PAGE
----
• Clients exhibiting any behaviors making them a danger to themselves or others 

Individuals diagnosed with co-occurring disorders often benefit from gradually stepping down through multiple levels of care until they transition to aftercare. The slower transition away from structured care gives people with numerous conditions the time they need to learn how to effectively manage their mental health independently. 

Charting a Path to Wholesome Recovery

Specialized and comprehensive care is the best way to reduce the adverse side effects of co-occurring disorders and dual diagnosis during treatment and early recovery. 

Treatment plans at Pathways Recovery Center provide a wholesome path to recovery by doing the following: 

  • Ensuring all clients are accurately diagnosed and presented with appropriate treatment options 
  • Personalizing each service and treatment to help clients achieve optimal outcomes 
  • Opening up a line of communication between the clinical team and clients 
  • Ensuring clients have a clear understanding of their diagnosis and prognosis 

Effective treatment is not possible without an accurate diagnosis of all active conditions. Clients must undergo a clinical assessment to determine what disorders require treatment alongside SUD. An accurate diagnosis shapes the direction of treatment and ensures a positive recovery journey. The clinical team is highly trained to notice the differences between similar conditions, reducing the risk of misdiagnosis. Clients are educated on co-occurring disorders or dual diagnosis and how they may affect recovery from SUD.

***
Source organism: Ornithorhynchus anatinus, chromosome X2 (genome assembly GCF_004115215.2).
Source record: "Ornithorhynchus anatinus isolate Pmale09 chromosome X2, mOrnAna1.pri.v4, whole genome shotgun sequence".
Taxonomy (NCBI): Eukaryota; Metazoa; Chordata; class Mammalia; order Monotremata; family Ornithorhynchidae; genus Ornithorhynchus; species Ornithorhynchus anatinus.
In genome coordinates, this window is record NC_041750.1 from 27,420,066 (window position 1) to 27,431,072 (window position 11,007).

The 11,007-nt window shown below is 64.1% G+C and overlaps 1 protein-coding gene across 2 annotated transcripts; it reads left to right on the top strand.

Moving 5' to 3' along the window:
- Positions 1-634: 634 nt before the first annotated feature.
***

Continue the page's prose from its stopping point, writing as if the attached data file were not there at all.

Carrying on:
Pathways Recovery Center is available to help individuals and families struggling with SUD, dual diagnosis, or co-occurring disorders. Clinicians provide expertise, education, and guidance to clients and their loved ones. The compassionate care team has decades of combined experience helping people heal and recover from substance abuse and mental health disorders. 

Many people are unaware of the slight differences between dual diagnosis and co-occurring disorders. However, knowing the distinction can help clients in recovery better understand their diagnosis and treatment plan. In many cases, people with SUD have more than one co-occurring mental health disorder. The additional symptoms and side effects can interfere with treatment and recovery unless all active and underlying issues are treated simultaneously using personalized, integrative treatment. Pathways Recovery Center uses evidence-based methods and alternative holistic therapies to help clients recover from co-occurring SUD and mental health disorders. Clinicians collaborate with clients and their families to provide high-quality, person-centered care. To learn more about our treatment programs and services, call our office today at (888) 771-0966.

Clinically reviewed by 

Moses Nasser
Dr. Moses Nasser, a double board-certified physician in Family Medicine and Addiction Medicine, with expertise in holistic healing, addiction medicine, and psychiatric care, holds an X-waiver to prescribe buprenorphine and has extensive experience in mindfulness-based customer service and medication-assisted treatment.